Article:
Women’s Human Rights explores the emergence of transnational, UN-oriented, feminist advocacy for women’s human rights, especially over the past three decades. It identifies the main influences that have shaped the movement and explores how Western, legalist, state-centric as well as profound gender biases continue to impede enjoyment of human rights in women’s lives in all regions. The book traces the evolution of the women’s human rights movement through an examination of its key issues, debates and practical interventions in international law and policy arenas. This includes efforts to: • Develop global gender equality norms via the UN Women’s Convention; • Frame violence against women as a human rights issue; • Address gender-based crimes in conflict and ensure women’s equality in post-conflict transformation; • Highlight the gendered human rights dimensions of widening inequalities in neo-liberal globalization; • Counteract politicized religious movements that actively oppose women’s human rights, especially reproductive and sexual rights. Ultimately, Women’s Human Rights reaffirms a commitment to critically reinterpreted universal human rights principles and demonstrates the vital role that bottom-up, transnational movements play in gaining recognition for and driving the realization of women’s human rights.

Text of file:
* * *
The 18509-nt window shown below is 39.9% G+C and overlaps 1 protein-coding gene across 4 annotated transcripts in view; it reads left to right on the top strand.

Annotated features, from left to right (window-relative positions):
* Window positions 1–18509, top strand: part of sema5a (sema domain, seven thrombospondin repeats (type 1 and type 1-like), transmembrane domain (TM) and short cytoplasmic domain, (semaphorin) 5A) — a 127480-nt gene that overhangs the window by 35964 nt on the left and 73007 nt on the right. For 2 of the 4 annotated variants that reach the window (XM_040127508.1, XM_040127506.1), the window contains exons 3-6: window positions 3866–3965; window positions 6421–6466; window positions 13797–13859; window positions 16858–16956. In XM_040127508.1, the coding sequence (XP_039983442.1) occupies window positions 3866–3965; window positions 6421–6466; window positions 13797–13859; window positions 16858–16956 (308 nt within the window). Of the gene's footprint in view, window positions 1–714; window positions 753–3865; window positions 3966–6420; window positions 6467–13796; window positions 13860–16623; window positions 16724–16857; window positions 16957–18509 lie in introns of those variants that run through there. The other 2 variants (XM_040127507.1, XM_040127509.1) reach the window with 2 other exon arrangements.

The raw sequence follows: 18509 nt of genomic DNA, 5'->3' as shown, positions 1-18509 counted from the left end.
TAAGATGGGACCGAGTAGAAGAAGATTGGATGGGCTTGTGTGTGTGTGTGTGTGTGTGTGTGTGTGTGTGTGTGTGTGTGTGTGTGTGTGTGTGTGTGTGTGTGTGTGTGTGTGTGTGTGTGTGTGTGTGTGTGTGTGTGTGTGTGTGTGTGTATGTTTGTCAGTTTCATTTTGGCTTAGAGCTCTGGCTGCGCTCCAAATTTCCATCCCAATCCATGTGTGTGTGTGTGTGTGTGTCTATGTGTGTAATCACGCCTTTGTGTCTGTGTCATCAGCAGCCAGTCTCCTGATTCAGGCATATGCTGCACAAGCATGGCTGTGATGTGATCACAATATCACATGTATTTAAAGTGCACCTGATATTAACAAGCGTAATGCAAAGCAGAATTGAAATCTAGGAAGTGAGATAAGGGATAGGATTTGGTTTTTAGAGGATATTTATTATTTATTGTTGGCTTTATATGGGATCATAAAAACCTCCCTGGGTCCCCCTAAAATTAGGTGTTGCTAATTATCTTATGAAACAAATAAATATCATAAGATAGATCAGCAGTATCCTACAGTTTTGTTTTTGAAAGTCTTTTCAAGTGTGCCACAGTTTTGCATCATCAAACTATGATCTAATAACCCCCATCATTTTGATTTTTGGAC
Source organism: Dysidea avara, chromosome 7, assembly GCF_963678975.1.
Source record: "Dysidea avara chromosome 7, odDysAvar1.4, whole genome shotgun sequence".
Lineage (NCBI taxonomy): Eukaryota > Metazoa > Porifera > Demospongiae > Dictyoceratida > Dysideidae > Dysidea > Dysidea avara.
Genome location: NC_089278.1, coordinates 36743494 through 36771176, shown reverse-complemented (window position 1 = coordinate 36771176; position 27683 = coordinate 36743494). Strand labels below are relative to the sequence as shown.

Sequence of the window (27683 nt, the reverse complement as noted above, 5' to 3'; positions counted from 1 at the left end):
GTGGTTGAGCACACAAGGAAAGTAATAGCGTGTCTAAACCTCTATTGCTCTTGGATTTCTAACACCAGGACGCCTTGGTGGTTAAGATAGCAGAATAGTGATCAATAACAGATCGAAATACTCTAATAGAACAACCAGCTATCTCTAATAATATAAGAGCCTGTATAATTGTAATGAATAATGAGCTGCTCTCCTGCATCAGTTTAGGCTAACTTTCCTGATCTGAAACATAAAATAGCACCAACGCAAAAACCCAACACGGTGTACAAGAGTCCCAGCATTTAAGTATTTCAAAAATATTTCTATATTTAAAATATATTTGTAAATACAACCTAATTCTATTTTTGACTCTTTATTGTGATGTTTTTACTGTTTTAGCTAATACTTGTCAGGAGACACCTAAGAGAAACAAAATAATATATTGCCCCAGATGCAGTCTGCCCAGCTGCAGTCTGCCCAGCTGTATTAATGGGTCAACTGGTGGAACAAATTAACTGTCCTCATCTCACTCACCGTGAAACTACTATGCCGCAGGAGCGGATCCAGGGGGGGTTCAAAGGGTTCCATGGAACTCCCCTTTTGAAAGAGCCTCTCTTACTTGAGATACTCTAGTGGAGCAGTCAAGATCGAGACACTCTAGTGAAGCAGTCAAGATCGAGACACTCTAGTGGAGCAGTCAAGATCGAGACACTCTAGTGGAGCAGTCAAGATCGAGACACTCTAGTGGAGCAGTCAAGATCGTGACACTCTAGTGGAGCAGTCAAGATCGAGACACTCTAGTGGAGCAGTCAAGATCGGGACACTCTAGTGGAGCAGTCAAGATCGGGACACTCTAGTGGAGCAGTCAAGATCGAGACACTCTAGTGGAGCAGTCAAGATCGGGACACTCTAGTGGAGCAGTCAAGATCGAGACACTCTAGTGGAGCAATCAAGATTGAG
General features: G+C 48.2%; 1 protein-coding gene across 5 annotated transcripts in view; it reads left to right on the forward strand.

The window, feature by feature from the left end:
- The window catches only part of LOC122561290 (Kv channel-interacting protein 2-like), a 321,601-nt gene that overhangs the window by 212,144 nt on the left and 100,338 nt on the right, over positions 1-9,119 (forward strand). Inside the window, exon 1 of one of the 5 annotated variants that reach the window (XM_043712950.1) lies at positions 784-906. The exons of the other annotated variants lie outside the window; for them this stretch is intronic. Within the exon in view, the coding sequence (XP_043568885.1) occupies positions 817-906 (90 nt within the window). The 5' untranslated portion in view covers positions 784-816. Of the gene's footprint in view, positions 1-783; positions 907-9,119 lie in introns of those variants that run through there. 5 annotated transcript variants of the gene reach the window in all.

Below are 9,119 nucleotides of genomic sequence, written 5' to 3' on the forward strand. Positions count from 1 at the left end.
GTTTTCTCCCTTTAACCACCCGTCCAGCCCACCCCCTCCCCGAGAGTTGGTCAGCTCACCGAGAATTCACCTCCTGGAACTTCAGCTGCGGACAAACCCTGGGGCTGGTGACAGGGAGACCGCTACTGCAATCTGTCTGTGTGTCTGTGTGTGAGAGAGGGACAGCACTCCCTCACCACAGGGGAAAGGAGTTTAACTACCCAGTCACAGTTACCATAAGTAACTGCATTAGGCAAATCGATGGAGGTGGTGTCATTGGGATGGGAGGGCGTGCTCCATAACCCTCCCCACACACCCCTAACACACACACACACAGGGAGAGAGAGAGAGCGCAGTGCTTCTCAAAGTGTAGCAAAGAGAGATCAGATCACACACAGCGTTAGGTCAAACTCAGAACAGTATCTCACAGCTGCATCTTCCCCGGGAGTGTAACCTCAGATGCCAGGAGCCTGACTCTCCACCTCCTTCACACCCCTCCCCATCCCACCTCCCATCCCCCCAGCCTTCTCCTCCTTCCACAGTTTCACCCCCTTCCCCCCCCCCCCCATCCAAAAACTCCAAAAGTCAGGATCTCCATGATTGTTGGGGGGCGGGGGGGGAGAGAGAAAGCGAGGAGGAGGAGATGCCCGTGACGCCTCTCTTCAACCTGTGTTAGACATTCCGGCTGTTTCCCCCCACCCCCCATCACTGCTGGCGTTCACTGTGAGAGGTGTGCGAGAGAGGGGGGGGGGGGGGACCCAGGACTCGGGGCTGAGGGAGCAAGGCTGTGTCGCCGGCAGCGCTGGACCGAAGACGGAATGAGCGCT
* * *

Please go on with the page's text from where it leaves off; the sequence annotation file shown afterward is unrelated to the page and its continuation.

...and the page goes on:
1. Womens Human Rights Advocacy
2. Human Rights, Gender and Contested Meanings
3. Womens Human Rights as Equality and Non-Discrimination
4. Violence and Reproductive Health as Human Rights Issues
5. Womens Human Rights in Conflict and Post-Conflict Transformation
6. Development, Globalization and Womens Human Rights
7. Fundamentalisms and Womens Human Rights